April 10, 2010 - 2 Responses
Case number: 10-28317
Type: Death Investigation
Text: On 4/6/10 at 2243 hours, AST received a 911 report that David
Brian Reynolds, 57 YOA of Fairbanks, had sustained an apparent
self-inflicted gunshot wound. AST and UAF Fire and Ambulance responded
to the scene. Reynolds was found deceased in his residence upon
arrival. Reynolds' next of kin was on scene and has been notified. The
State Medical Examiner's Office was notified and has ordered an autopsy.
No foul play is suspected. The investigation is continuing pending the
Received Wednesday, April 07, 2010 6:07 AM and posted Wednesday, April 07, 2010 6:57 AM
I'm not sure where the fluffy bunny thing comes from; I didn't realize that fluffy bunnies were an anti-depressant. I won't address the nonsensical tags. I wish that Gwen's tags made sense so that you could actually use them to search her posts. I've addressed suicide and firearms before but I want to talk more specifically about the issue as relates to Alaska.
Suicide in Alaska is a pretty big problem. UAA figures show that 72% of violent deaths are suicides. We have one of the highest suicide rates in the nation and the world; we're almost double the rate in the lower 48. The suicide rate is even higher among the native population. Around 60% of the suicides involve firearms. Suicide rates are trending up, too.
Over 60% of Alaska households report owning firearms (as compared to 30-40% of American households). The figure is higher in the bush, and there is a good chance firearm ownership is underreported. One might say, "Ah-hah, double the firearms ownership rate, double the suicide rate, case closed." However, to say that "guns cause suicide in Alaska" oversimplifies the issue. As we'll see, in Alaska, 60% of suicides occur with firearms; in the US as a whole, it is 54%. Double the firearms ownership rate, but only a 10% increase in the percentage of suicides that occur with a firearm. A New York Times article (remember, the NYT is rabidly anti gun) even admits this complexity:
Alcohol or drugs were a factor in nearly three-fourths of the suicides among natives, the same as for nonnatives. And while about two-thirds of all suicides were from gunshot wounds, natives were twice as likely to hang themselves as were nonnatives, even though gun ownership is high among natives.Here are some interesting facts I found in the 2007 Alaska Suicide Follow-back report:
- Alcohol use is a big problem. 33% of all suicides had a positive tox screen. Alcoholism rates are high and correlated with suicide. Only one state has a lower substance abuse-related suicide problem than Alaska.
- Seasonal Affective Disorder is probably not a major factor. Suicides occur year round and do not seem to vary by month. In fact, they are lowest in December.
- In Alaska, disproportionate numbers of young people (age 20-29) are killing themselves compared to the US as a whole.
- Although Alaska Natives comprise 16% of the population, they accounted for 39% of the suicides.
- A disproportionate number of suicides occur in rural areas.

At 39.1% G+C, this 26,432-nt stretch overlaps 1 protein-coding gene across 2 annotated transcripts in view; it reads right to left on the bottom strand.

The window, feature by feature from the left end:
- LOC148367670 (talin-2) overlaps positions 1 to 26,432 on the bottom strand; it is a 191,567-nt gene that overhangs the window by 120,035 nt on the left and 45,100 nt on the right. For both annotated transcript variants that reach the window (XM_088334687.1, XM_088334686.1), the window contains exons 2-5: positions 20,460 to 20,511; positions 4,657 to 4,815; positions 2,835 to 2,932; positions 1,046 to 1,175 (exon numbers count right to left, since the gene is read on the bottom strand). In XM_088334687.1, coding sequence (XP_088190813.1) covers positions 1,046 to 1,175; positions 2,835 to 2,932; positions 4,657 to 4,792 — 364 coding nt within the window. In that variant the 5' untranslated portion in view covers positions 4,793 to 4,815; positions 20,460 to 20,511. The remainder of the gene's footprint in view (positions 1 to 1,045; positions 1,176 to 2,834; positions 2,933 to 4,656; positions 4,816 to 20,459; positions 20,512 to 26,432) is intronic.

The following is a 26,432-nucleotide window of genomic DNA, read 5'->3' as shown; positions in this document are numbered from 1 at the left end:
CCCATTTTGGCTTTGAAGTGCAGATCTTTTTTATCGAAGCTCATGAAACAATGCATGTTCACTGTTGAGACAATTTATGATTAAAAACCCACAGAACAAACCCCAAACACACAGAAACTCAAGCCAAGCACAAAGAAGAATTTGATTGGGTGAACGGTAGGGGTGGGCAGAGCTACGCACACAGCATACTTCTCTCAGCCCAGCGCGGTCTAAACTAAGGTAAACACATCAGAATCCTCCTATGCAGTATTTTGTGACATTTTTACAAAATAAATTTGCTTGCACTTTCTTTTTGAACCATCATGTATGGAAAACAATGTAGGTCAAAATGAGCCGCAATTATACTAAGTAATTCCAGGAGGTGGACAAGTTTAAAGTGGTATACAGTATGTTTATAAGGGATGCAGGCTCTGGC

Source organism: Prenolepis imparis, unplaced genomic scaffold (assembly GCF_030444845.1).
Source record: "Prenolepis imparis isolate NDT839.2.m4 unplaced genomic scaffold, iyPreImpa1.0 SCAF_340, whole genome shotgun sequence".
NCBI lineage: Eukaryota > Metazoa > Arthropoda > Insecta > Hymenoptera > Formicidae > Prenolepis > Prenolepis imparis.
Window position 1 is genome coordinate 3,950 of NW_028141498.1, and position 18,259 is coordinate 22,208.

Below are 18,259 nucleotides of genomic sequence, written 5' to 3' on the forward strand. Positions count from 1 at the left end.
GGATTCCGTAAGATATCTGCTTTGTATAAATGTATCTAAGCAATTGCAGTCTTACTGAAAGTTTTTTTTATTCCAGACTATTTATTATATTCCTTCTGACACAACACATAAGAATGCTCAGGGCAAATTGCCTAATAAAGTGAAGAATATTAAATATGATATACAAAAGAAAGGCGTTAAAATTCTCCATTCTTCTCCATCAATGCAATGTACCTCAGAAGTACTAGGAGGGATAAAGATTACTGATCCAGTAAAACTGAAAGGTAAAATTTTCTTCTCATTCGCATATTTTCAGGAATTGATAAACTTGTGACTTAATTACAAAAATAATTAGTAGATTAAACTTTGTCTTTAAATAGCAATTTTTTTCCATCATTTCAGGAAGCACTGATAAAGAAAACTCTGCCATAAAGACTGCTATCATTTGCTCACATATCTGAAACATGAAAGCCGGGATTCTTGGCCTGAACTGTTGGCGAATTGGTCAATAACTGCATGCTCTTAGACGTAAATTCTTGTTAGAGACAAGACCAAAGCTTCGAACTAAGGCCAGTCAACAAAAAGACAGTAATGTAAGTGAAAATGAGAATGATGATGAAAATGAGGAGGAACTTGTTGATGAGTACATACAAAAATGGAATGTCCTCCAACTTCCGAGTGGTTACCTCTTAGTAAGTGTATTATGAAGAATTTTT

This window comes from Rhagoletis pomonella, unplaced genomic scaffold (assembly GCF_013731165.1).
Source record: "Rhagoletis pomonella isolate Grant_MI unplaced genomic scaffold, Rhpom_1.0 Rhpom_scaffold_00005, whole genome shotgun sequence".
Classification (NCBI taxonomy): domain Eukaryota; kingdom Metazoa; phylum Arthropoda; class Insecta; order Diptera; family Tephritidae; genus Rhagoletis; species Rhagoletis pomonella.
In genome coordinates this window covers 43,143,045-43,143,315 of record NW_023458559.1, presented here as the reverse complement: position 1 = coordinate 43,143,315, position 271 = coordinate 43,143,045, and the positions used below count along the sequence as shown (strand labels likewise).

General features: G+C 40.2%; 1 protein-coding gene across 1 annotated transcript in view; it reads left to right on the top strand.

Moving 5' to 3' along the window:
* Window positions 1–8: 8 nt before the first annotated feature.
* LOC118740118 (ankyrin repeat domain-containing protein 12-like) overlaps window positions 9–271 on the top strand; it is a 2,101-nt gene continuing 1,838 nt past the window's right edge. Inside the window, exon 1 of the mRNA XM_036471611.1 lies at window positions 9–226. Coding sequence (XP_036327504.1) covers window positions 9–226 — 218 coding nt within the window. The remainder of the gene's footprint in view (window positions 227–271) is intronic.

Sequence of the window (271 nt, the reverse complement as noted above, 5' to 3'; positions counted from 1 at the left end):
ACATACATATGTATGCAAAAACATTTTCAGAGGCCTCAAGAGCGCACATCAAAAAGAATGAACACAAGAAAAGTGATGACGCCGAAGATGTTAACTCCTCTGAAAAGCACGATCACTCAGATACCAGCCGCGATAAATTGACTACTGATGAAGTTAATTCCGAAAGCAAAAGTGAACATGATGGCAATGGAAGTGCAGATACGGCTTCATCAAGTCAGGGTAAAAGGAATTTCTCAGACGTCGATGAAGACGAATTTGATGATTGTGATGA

- Firearms were used in 63% of suicides in Alaska (compared to 54% of the rest of the US). Natives are much more likely to use a longgun (7/10), and non-natives to use a handgun (7/10).
There are some articles in the Rural Alaska Blog from the ADN, too, and a regular ADN article.
Suicide among natives is commonly linked with depression and mental illness, which often goes untreated in rural areas, as well as with alcoholism and cultural and economic stress. Many native families are reluctant to discuss suicide, adding to the challenge, Mr. Perkins said... Natives are increasingly moving to urban areas from rural villages and native families are increasingly led by a single parent. Women are more likely than men to move to cities to find work.
“They’ve lost their culture, they don’t have a way to support their family, and then what we see is a lot of alcohol and drug use, particularly alcohol,” said Diane Casto, the section manager for prevention and early intervention for the state’s division of behavioral health. “There’s such a feeling of hopelessness, particularly for young men.”
Experts say young people often have frayed connections to the old ways but poor preparation for living in a modern world.
“How do you move out, how do you move on?” said Yvonne Kinegak, an intake supervisor for the Bethel branch of the state’s Office of Children’s Services. “We see healthier people when they’re more connected to their culture.”
Screaming that "GUNS MAKE YOU COMMIT SUICIDE!" is too simple. If people can't access firearms, then as I've discussed before they find alternative methods (1, 2, 3). The real solutions are much harder and complex. How do you tackle the disintegration of traditional native culture? Epidemic levels of substance abuse? How do you change a culture of silence that doesn't address these issues head on? That's a lot harder that a knee-jerk reaction. None of the mental health professionals are talking about removing guns from the equation, and I think that speaks volumes about the need to differentiate methods from root causes.